Does anyone know of a good website or book for predicting local weather naturally? Or am I searching in vain
    You want *credible* information on weather prediction? Even the billion dollar budgets can't do that

    There's actually a lot of very interesting information on natural weather prediction. The problem is that although some may be complete junk others are specific to particular circumstances and locations and, unless it is your local village wisewoman who you get the prediction from, you may have to dig deep to find out what basis the prediction is made on and if it is relevant.

    For instance the most famous of them all, at least over here, is the 'red sky at night' that everyone learns as a child. This relies on the prevailing weather coming from the south east, and if tomorrows weather comes from that direction its a pretty good indication. If you live in an area where the prevailing weather comes from somewhere else, or just blows differently that day, its completely useless.

    It is true though that the local animals seem to have an idea of what is happening, and if you observe their behaviour closely you may pick up patterns that predict quite well. I used to be able to predict the summer evenings quite well from whether the bats favoured us with the roosting (for me this meant a hot spell as the spot they used was on the North side and they went elsewhere in colder evenings) and secondly the time they started chittering and flying. This doesn't help anyone else very much of course ...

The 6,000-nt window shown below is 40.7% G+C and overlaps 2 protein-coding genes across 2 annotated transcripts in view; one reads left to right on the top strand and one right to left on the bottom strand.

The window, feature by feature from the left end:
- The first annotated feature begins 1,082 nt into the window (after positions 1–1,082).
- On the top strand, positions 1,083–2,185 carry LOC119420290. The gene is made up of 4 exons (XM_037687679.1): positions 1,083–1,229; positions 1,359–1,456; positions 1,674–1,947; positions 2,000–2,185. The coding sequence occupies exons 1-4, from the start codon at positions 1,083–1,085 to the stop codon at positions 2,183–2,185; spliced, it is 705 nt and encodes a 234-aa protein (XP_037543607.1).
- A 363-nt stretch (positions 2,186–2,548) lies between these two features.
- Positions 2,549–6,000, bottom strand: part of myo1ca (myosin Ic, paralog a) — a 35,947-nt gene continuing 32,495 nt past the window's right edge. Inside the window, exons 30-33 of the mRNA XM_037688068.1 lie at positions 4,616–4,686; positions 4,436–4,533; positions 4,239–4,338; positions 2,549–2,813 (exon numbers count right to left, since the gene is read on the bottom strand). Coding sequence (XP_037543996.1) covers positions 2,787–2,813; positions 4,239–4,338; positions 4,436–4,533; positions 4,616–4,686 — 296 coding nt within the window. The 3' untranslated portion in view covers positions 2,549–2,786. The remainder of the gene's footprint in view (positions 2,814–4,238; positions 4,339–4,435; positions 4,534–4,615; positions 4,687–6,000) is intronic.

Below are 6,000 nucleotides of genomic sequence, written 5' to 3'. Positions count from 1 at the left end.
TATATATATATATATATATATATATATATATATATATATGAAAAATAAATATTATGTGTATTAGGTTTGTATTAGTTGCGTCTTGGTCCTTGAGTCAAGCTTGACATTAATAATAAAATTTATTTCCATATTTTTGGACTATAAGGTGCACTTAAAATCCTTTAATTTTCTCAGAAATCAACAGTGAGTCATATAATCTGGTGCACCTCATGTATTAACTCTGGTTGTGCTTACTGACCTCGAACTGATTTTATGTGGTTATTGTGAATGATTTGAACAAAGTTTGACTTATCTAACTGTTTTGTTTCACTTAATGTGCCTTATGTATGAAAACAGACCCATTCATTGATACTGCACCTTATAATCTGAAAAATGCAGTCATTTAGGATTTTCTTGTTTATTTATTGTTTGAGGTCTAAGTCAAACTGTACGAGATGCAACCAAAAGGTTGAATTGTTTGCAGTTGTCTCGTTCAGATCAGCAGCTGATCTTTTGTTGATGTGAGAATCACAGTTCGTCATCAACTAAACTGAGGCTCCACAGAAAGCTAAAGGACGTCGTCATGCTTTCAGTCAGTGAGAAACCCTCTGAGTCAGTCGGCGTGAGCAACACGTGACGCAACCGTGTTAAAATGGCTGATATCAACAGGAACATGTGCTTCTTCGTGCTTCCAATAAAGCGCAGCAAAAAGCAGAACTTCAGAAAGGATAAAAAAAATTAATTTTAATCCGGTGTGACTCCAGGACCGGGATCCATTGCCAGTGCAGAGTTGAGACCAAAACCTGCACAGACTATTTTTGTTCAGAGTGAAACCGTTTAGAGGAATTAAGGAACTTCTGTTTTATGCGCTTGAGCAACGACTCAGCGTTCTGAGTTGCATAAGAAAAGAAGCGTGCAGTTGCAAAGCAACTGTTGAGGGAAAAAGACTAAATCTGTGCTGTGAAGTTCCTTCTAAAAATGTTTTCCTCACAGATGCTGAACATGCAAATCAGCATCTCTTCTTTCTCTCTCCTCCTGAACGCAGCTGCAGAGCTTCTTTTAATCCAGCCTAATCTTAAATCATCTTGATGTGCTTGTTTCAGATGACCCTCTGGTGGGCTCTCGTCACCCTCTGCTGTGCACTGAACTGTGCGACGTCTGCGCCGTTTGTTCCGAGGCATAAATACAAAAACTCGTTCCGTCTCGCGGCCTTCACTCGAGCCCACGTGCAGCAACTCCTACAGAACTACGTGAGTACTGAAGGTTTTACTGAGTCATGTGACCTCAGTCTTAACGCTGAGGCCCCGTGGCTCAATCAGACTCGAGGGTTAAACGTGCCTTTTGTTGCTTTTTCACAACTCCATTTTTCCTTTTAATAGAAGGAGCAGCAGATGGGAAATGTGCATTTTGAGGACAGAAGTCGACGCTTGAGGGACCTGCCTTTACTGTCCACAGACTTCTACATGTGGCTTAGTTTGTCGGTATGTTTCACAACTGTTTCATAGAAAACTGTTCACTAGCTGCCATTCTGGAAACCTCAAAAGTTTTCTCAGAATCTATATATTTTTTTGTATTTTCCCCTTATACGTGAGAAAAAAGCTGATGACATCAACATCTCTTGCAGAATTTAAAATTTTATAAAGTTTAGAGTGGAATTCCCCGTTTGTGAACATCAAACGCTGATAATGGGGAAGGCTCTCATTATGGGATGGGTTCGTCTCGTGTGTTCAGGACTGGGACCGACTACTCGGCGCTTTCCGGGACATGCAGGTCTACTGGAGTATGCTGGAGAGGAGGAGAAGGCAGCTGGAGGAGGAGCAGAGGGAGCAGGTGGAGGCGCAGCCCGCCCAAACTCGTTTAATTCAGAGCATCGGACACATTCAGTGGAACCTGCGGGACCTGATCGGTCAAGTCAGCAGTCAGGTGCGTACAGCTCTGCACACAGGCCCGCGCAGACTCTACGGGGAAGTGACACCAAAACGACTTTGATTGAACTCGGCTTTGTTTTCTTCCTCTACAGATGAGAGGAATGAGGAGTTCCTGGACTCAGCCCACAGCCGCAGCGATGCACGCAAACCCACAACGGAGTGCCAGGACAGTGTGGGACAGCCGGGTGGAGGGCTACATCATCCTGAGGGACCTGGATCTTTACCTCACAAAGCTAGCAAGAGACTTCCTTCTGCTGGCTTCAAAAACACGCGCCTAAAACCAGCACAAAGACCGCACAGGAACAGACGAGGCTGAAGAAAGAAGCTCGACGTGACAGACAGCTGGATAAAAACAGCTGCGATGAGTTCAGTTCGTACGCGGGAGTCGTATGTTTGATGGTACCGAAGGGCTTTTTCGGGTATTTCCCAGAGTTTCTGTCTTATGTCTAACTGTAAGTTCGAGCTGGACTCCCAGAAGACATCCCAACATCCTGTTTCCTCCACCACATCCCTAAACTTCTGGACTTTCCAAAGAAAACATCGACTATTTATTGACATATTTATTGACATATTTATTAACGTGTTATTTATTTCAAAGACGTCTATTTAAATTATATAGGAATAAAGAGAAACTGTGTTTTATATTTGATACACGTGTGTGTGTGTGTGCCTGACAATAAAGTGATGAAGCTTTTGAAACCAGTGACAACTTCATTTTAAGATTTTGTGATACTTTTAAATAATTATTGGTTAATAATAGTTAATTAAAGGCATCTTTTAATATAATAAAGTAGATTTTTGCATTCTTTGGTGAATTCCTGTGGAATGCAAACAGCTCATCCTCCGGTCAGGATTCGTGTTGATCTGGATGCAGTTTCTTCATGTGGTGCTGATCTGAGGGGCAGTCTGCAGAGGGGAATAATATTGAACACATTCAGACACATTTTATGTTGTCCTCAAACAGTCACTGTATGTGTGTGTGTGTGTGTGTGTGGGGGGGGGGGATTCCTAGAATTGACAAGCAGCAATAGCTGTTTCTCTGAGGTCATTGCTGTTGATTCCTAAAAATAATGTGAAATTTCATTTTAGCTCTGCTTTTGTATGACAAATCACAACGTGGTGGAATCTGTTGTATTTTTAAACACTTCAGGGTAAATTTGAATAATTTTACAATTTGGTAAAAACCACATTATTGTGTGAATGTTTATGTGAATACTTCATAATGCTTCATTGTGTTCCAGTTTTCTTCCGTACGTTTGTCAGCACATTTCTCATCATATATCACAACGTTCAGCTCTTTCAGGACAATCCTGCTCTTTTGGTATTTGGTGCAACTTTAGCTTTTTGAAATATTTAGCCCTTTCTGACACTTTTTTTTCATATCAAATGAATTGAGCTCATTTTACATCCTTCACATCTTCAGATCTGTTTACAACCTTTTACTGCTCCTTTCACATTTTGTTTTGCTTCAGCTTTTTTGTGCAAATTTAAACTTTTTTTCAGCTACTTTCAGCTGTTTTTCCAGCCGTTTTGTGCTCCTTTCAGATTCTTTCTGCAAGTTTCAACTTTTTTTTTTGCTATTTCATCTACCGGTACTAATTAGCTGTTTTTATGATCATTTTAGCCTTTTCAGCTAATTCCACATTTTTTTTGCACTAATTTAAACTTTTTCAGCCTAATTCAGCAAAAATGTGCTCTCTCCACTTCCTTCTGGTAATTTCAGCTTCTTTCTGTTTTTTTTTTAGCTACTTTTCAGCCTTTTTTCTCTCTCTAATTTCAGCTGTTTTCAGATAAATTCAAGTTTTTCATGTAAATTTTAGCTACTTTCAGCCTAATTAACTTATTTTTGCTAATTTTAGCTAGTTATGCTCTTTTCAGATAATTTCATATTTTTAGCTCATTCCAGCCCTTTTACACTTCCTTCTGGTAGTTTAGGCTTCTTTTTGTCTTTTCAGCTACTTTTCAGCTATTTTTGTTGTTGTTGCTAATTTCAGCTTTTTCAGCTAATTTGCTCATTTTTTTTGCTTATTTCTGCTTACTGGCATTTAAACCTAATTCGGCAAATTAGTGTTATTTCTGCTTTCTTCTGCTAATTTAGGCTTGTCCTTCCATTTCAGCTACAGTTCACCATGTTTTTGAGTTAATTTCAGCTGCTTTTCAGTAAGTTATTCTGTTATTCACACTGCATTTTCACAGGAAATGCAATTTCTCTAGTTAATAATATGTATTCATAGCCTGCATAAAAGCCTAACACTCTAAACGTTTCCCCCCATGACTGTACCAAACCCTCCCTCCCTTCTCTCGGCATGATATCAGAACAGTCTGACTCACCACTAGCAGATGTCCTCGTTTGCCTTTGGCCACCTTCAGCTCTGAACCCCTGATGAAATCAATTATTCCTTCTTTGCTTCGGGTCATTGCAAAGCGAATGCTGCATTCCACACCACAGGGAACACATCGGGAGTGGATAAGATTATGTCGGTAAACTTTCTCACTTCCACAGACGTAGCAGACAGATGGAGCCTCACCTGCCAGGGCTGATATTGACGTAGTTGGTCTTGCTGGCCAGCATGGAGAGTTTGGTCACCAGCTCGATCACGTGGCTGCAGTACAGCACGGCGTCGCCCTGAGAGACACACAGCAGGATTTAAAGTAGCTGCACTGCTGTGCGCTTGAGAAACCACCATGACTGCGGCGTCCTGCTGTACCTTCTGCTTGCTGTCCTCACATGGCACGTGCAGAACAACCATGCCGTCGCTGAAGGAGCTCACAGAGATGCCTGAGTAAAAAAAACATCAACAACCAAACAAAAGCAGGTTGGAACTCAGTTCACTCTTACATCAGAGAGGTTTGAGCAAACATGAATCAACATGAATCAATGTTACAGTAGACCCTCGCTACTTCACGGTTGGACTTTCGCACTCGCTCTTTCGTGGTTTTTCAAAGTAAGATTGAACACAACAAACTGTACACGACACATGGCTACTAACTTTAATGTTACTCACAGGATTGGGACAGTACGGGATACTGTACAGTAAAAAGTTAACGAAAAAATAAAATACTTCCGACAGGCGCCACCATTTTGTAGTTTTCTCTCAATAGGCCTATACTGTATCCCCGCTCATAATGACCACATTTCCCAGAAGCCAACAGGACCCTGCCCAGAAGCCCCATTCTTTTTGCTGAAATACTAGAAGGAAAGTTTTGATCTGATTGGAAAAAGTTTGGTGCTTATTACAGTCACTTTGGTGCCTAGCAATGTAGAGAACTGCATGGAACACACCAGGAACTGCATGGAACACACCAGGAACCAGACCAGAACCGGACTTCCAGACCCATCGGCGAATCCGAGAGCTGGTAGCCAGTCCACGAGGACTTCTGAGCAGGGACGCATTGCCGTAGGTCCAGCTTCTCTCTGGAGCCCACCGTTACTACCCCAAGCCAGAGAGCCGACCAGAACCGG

Happy paddling ,
    Rob.


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    If it is Monday, there will be a 100% chance of Tuesday with a high probability of Wednesday, Thursday and Friday. Long range forecasts predict Saturday and Sunday.

    I take the Bob Dylan approach to weather forecast.
    Lloyd

    Sometimes you're the windshield, sometimes you're the bug...


  6. #6
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    I've found I've developed a pretty useful short-term weather eye from just kinda keeping an eye on it. I'm lucky in that I have lots of sky to see, and I've lived here for ever.

    If you have lots of sky, you get to see the weather fronts rolling through, and can see the wind direction at different levels, which suggest what's coming - but longer term, not so good, it's true.

    There is a rubbish saying I've heard used quite a lot in South Devon, which is: If you can't see the 'moors its raining, and if you can, it's going to. ... suggesting that the prevalent weather is inclement hereabouts.

    Actually, now as I've posted it, I wonder if stuff like that may be useful to the locale you are in.

    There is some general stuff too tho' that seems to be mostly ok - the ole' "red sky at night" rhyme for one.

    Have a search for weather lore, that's thrown up quite a bit of stuff (quite a bit of nonsense too maybe ...).
    Last edited by monkey_pork; 24th-October-2006 at 06:43 PM. Reason: More stuff to say about it ...

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    In Britain, the forecast (by a big average) is
    "Tommorrow will be the same as today. The day after it will have changed"
    [even the weathermen agree on that one].

    Also there is alway a low pressure going though about new year [+/- one week] that brings some snow for the Scottish ski areas. In fact it (the low) is true of most weekends.